Family of Boston bombing suspect struggles to find cemetery willing to accept body
Worcester funeral home holding body staked out by protesters
Tamerlan Tsarnaev, who died after a gun battle with police in April 19th. Photograph: Julia Malakie/AP
Several Massachusetts cemeteries have refused to bury Tsarnaev, as protesters have staked out the Worcester funeral home holding the body. Despite a plea from the funeral home director, Massachusetts governor Deval Patrick said on Monday that he would not get involved.
The controversy marked a rare period of discord in a state that was largely united after the attacks.
Tsarnaev (26) died in a gun battle with police on April 19th, four days after bombs he is believed to have set with his younger brother Dzhokhar killed three people and injured another 264 near the marathon finish line.
Relatives have said they want him buried nearby. Under Islamic law, the body cannot be cremated, a procedure used for criminals including Oklahoma City bomber Timothy McVeigh.
“The whole situation is unprecedented,” said David Walkinshaw, a spokesman for the Massachusetts Funeral Directors Association. The state of Massachusetts did not own its own cemeteries, he said, and the federal government only had cemeteries for war veterans.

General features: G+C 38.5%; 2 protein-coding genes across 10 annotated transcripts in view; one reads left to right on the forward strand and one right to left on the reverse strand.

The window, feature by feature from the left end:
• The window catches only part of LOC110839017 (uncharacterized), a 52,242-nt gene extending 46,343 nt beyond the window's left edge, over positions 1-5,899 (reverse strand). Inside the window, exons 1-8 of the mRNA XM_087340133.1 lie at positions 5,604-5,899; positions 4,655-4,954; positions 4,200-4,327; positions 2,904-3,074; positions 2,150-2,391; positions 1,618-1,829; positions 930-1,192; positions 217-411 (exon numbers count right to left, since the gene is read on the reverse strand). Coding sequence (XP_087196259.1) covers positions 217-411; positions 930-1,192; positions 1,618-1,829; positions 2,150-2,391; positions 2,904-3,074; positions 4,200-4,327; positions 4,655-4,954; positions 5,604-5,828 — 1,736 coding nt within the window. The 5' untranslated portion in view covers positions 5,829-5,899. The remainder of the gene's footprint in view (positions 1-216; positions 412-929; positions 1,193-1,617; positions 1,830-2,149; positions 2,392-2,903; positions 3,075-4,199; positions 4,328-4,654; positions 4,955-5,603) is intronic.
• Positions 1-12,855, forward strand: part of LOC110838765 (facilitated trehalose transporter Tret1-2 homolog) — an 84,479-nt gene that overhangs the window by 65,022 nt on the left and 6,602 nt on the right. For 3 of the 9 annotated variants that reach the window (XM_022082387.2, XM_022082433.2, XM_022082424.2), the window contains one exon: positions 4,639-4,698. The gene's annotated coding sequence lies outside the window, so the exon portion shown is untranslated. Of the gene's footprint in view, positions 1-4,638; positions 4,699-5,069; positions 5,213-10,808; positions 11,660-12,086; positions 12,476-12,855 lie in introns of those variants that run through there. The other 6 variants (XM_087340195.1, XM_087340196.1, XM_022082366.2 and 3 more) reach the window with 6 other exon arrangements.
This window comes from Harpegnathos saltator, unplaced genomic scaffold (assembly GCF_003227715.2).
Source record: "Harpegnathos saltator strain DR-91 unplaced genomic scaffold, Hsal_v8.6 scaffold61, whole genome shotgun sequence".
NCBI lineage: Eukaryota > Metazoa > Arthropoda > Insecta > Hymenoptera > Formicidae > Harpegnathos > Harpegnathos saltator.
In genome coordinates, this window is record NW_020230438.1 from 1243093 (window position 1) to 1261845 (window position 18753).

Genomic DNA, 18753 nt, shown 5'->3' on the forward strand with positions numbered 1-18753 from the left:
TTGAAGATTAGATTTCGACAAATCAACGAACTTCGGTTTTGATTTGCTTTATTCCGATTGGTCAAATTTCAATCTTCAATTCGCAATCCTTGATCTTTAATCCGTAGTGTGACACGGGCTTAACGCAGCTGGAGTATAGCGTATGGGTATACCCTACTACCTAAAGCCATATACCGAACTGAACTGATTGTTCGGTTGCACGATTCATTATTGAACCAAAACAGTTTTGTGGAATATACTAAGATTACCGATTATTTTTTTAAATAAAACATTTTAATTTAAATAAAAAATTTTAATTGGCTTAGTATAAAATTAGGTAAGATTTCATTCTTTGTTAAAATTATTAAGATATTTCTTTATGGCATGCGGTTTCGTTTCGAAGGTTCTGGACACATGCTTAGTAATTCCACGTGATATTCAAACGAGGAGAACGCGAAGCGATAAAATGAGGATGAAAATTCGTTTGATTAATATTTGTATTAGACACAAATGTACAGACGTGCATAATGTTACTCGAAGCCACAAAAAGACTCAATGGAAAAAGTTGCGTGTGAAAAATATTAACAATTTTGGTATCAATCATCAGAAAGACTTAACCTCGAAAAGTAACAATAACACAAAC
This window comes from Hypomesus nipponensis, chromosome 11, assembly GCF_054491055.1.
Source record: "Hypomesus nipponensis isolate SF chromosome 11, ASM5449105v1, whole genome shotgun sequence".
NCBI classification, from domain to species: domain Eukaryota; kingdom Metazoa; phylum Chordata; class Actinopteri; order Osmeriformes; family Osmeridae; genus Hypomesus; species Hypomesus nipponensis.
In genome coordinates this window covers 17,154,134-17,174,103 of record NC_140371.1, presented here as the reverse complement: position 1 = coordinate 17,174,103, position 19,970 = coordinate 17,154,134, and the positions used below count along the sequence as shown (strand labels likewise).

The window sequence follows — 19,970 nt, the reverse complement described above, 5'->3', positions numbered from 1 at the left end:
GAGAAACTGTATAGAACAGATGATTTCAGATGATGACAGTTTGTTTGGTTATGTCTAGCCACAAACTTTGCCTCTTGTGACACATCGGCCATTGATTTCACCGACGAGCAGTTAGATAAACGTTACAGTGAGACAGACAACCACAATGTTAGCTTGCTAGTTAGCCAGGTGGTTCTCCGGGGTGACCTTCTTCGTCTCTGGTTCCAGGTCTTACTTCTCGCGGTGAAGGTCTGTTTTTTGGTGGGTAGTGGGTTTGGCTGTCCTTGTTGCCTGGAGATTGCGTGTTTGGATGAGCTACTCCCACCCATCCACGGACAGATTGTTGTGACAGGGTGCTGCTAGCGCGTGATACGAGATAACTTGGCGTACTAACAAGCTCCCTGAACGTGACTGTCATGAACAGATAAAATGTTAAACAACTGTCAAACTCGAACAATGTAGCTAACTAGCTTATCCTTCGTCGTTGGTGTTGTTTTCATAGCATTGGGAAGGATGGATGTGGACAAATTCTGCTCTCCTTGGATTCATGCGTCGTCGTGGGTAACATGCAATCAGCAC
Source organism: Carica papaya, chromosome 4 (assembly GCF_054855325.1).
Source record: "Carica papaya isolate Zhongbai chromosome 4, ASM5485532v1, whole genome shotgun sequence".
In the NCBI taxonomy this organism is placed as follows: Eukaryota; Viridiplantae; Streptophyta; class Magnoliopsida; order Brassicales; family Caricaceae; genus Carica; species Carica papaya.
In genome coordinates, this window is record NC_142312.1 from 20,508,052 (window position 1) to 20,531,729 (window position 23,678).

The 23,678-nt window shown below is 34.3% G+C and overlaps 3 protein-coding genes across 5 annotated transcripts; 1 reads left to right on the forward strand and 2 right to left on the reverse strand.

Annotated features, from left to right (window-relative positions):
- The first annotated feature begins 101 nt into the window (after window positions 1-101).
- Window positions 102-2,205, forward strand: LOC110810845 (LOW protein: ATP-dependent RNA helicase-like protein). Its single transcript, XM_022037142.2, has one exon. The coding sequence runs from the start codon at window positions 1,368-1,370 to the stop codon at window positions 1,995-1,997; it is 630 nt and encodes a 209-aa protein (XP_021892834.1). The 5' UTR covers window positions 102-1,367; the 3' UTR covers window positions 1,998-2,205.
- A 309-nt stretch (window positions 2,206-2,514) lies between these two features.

“The challenge here is that there’s no way to demand a cemetery allow for a burial to take place,” Mr Walkinshaw added.
Some Massachusetts residents are reported to want the body sent back to Tsarnaev’s native Russia. In Washington, state department spokesman Patrick Ventrell said he was not aware that anyone from Russia or Massachusetts had contacted the department about it.
Gabriel Gomez, a Massachusetts Republican candidate for US senate, suggested disposing of Tsarnaev’s body in the ocean as was done after US forces killed Osama bin Laden in 2011.
Tsarnaev’s uncle, Ruslan Tsarni, said on Sunday that his nephew should be buried in Massachusetts, where he had lived. Tsarnaev’s parents, ethnic Chechens who returned to southern Russia several years ago, have suggested in various interviews and reports that their son should be buried in Cambridge or returned to Russia.
The Massachusetts governor said: “This is a family issue . . . and the family needs to make some decisions. I understand they have some options. They need to exercise one soon.”
Cambridge officials meanwhile have urged the Tsarnaevs to look elsewhere.
“The families of loved ones interred in the Cambridge cemetery also deserve to have their deceased family members rest in peace,” Cambridge city manager Robert Healy said. – (Reuters)